L'Engle: a voice for 'love and commitment'
Madeleine L'Engle is one of those rare authors whose books find readers of all ages. While she is probably best known for "A Wrinkle in time," the book that won the Newbery Award in 1963 for the year's outstanding contribution to American literature for children, she says she has never written for a child in her life.
"Nobody told me you have to write differently for a child than for an adult, and so I didn't," she says of an early book.
"I write for myself, and I am not a child and have not been for a long time. I write about what interests me, what I'm passionately concerned about at the moment -- which is usually in some way a theological concept, something to do with why life matters, why it matters that you were born and I was born.
"Children are perfectly capable of coping with that, but they're not childish questions," she says.
She finds she writes the book that demands to be written at the moment, and it's a method that seems to work well: She has just published her 27th or 28th book -- "I can't remember which." Among her works are adult novels ("novel novels," she calls them), poetry, fantasy, and autobiographical works. She is successful at what seem, from the description, to be some very tricky accomplishments, such as making books about scientific, philosophic, or theological concepts appeal to children and teens as well as adults.
"A Ring of Endless Light," her new book, is the fourth about the Austin family. The book's central character and narrator is 15- year-old Vicky Austin, but the theme, from the first sentence, is death, and the ways people respond to the profoundest challenges of human experience: by running from them, being defeated by them, or standing defiantly against them to affirm what is good and lasting.
The reasons for Miss L'Engle's success become more apparent simply from being in her presence. There is an encompassing concern about her, as if there were nothing she could not care about, and certainly almost nothing she would not care to talk about, knowledgably and seriously, but also with a childlike enthusiasm. On a spring day in her Manhattan apartment her conversation ranges from theology to physics to the magnolias on Broadway to marriage. She uses broad, sweeping gestures and such vocal emphasis on certain words that, sometimes, from the corner of my eye I can almost see the recording meter on my tape machine hitting the red.
"I am 61 and don't pretend to be any other age. But I'm still 12 and 15 and 23. I haven't lost any of that; that's still a part of me," she says.
"People say to me, 'Are your young protagonists your daughters?' Of course they're not my daughters, they're me."m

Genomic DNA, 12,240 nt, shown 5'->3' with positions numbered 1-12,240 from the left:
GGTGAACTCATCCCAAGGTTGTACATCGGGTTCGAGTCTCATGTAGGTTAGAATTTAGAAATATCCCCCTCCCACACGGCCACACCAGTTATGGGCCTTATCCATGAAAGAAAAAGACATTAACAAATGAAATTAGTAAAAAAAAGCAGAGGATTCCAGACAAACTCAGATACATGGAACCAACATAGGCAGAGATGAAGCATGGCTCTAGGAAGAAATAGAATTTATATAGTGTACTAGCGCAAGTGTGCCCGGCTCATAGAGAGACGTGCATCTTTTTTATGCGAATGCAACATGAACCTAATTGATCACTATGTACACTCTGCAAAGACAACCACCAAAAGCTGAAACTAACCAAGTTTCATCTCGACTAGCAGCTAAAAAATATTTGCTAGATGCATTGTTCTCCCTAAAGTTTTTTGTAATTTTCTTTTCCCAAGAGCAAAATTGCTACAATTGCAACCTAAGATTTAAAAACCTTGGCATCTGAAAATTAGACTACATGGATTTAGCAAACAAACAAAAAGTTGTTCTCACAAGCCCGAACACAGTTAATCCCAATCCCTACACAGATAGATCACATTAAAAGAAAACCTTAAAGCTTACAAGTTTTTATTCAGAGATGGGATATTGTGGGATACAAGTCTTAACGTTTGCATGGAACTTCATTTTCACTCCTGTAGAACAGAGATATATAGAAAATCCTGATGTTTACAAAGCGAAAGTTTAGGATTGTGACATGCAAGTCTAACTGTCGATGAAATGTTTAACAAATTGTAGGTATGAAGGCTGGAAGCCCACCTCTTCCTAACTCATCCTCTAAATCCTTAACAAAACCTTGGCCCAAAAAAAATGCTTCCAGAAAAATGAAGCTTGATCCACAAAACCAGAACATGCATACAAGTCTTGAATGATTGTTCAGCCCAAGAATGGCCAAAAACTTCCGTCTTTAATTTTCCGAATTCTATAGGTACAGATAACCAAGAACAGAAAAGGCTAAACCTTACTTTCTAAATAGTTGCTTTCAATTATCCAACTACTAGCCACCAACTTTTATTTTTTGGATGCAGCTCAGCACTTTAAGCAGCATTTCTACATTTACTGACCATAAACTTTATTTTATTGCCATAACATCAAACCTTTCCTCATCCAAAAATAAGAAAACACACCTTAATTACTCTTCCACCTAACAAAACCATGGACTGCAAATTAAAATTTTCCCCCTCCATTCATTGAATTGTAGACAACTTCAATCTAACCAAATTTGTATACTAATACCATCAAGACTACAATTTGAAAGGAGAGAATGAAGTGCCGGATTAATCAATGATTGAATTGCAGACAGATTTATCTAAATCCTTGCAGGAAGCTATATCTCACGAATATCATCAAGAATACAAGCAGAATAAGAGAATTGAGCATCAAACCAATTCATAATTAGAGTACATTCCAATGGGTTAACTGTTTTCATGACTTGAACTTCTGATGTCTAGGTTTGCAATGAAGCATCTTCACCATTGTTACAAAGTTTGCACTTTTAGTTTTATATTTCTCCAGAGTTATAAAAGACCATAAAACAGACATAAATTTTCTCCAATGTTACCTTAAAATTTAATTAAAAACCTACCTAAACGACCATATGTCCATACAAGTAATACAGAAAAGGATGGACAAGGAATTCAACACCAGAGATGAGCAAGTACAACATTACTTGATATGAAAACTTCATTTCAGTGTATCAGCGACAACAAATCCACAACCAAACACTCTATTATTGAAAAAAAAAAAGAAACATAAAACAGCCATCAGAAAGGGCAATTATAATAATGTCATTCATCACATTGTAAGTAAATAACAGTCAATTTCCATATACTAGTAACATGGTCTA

Many of her books explore scientific ideas or possibilities: Einsteinian concepts of time and space, the regeneration of limbs in starfish, and, in the new book, telepathic communication with dolphins. She goes beyond the literal-minded view that the end goal of science is provable facts.
"The end of science is to uncover, to discover, to find things out. It's an openess to change, to new questions, to different answers to old questions.
"Also, there is in science and in art a reverence for simplicity and beauty. You can prove that the Ptolemaic system of the heavens is correct. It can be proved in mathematical equations, but they are cumbersome; they're not pretty equations. Copernicus looked at these equations, and he didn't think they were aesthetically pleasing. And so he set about to find some aesthetically pleasing equations, which changed the whole nature of the universe as it was then conceived.
"So that, in science and in art when something is ugly and cumbersome, there's likely to be something untruthful about it," she said.
Another trick she manages in her books is the combination of imaginative speculation with realistic issues.
"I think 'A Ring of Endless Light' deals with contemporary issues," she says. "But just because it goes into dolphin research doesn't take it out of reality. Anytime I deal with scientific possibilities they have to be reasonable possibilities. Because, unless they are, the child shouldn't believe in them and not only shouldn't but wouldn't," she says.
About what she thinks literature should try to do, she says, "I am bored stiff with antiheroes. I want to read somebody who's going to make me fell like I can do more, not that I am stuck with being less.
"I think we want out imaginations opened; we want to feel our own potential is unlimited rather than be made to feel that we should get back in our box and close the door.
"I think what I would hope to do in future work, as well as present and past work, is to affirm the validity of love and commitment."